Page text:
From the BLURB:
Amy has left the life she loves for a world 300 years away.
Trapped in space and frozen in time, Amy is bound for a new planet. But fifty years before she's due to arrive, she is violently woken, the victim of an attempted murder. Now Amy's lost on board and nothing makes sense - she's never felt so alone.
Yet someone is waiting for her. He wants to protect her; and more if she'll let him.
But who can she trust amidst the secrets and lies? A killer is out there – and Amy has nowhere to hide . . .
★‘Across the Universe’ is the first in a YA sci-fi trilogy from debut author, Beth Revis. It is an epic intergalactic adventure set in a dystopian society and spiced with an impossible romance.
Planet earth is dying. Natural resources are depleting and mother-nature cannot sustain humanity for much longer. To try and save the human race a spaceship carrying 100 people with varying specialties in genetics, combat, vegetation etc are being sent to an uninhabited planet, Centauri-Earth. These people have the various resources needed to develop a new civilization on this faraway planet. . . a planet that it will take 300 years for the spaceship to reach.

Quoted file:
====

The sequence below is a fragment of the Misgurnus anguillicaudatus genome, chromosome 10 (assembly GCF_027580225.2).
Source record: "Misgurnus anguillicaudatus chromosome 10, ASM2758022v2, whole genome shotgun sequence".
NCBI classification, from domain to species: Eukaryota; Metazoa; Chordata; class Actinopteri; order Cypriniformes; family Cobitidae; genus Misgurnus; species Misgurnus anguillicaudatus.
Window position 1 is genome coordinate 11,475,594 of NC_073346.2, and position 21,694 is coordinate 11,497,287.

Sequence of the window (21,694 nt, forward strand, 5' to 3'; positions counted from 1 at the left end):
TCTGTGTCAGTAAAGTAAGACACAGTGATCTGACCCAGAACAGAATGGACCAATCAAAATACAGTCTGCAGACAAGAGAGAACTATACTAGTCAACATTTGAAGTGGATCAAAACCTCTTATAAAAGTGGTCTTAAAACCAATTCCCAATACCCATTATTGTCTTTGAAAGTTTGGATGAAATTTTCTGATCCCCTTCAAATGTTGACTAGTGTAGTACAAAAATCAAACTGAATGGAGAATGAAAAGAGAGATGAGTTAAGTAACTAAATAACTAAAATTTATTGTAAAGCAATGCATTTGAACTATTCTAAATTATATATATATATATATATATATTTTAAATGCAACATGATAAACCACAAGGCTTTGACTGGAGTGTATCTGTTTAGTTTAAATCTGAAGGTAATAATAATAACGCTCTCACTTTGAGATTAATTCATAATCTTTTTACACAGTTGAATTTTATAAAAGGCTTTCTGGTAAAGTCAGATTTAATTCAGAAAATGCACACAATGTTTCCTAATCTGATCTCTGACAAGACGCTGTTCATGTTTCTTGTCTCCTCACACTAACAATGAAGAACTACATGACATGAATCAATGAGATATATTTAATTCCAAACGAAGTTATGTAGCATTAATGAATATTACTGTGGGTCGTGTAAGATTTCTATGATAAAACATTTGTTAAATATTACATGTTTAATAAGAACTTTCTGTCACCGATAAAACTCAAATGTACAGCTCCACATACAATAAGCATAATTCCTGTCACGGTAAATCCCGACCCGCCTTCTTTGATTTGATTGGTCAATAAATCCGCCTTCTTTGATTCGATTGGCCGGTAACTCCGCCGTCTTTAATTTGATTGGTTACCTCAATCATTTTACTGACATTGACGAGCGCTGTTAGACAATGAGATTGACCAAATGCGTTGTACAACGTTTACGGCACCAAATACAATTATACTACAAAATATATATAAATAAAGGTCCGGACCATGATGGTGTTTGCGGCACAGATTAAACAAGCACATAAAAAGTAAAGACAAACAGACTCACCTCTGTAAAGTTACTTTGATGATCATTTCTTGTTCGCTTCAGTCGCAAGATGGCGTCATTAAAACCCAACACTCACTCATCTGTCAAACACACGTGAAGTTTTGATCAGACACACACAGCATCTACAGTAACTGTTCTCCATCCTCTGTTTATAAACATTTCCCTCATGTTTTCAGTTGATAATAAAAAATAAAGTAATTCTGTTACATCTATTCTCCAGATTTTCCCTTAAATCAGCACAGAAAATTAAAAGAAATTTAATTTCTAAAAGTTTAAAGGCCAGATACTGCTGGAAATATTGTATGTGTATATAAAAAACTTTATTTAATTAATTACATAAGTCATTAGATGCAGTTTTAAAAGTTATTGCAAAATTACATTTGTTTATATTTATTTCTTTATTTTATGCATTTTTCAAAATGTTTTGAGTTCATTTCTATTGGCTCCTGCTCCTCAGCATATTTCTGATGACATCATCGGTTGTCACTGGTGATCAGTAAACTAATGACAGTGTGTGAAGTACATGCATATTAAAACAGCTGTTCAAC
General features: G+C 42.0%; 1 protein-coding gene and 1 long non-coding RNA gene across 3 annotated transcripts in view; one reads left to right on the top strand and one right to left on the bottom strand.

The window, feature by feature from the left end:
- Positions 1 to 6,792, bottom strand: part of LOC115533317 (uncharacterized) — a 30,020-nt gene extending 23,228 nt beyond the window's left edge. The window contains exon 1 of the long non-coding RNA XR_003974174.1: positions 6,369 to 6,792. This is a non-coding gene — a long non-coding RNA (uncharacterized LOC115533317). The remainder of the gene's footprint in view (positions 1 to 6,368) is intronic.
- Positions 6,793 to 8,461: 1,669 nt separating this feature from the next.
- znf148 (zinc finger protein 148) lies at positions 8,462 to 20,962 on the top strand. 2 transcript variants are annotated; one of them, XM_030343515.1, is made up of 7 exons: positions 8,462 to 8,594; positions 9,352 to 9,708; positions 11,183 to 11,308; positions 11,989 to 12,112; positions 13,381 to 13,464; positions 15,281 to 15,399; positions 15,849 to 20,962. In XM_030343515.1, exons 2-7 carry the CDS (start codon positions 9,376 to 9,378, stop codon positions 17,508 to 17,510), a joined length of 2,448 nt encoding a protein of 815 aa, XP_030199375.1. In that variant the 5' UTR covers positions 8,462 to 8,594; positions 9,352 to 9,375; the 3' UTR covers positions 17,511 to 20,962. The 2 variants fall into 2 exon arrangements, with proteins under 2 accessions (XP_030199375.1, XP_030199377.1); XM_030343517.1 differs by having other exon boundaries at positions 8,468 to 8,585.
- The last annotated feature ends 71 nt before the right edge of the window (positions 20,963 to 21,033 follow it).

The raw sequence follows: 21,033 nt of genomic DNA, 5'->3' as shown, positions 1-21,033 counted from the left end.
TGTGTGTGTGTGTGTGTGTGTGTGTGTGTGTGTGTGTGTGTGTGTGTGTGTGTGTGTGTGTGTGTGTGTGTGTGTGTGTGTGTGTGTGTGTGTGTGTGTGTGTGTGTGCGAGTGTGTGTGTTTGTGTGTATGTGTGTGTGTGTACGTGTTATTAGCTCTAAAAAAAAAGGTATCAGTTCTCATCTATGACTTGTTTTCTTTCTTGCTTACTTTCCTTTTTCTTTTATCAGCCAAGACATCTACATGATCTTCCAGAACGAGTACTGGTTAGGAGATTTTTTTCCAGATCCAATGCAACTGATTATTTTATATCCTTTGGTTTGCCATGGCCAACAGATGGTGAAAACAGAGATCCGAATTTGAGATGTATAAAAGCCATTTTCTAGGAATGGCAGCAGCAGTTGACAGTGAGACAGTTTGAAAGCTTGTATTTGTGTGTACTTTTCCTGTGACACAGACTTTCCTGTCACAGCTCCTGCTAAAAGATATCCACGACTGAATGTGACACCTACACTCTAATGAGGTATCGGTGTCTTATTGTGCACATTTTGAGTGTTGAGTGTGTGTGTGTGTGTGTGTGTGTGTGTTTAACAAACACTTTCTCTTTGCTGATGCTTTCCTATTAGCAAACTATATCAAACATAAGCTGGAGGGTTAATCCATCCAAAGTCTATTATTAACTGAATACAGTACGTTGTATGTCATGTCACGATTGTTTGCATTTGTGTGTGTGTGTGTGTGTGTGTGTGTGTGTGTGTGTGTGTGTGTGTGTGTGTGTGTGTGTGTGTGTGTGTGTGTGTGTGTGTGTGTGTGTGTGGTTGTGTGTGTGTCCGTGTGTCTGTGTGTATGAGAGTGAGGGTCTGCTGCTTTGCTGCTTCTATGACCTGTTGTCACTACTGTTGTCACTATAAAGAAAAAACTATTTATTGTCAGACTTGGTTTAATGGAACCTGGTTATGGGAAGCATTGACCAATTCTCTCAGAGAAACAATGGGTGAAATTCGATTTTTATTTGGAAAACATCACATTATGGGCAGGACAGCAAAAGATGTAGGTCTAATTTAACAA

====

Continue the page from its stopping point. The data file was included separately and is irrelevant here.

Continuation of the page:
When we first meet her, Amy and her parents are being cryogenically frozen in preparation for their 300-year-long journey. Amy is going as excess baggage – a 17-year-old accompanying her geneticist mother and military father on a mission to save the human race. Amy is leaving behind everything – her family, friends and earth as she knows it.
But something goes wrong.
Amy wakes up.
. . .
50 years early.
Amy awakens after 250 years on the ship ‘Godspeed’. Larger than the size of the island of Iwo Jima, the ship is populated by a monoethnic race of humans who maintain plant life, farming, animals and technology in preparation for the new planet. Sol-Earth is little more than a legend; ethnicity and religion are things of the past and fable. And Amy has been plucked out of her icy suspended coffin right into the middle of this strange place. . . and finds herself at the centre of a spaceship conspiracy.
Godspeed is ruled by Eldest – the oldest member, and therefore leader, on the good ship. Eldest’s heir is Elder – a 16 year-old-boy who is in training to run the ship when Eldest dies. And with Amy’s random awakening, Elder’s leadership abilities are put to the test for the first time...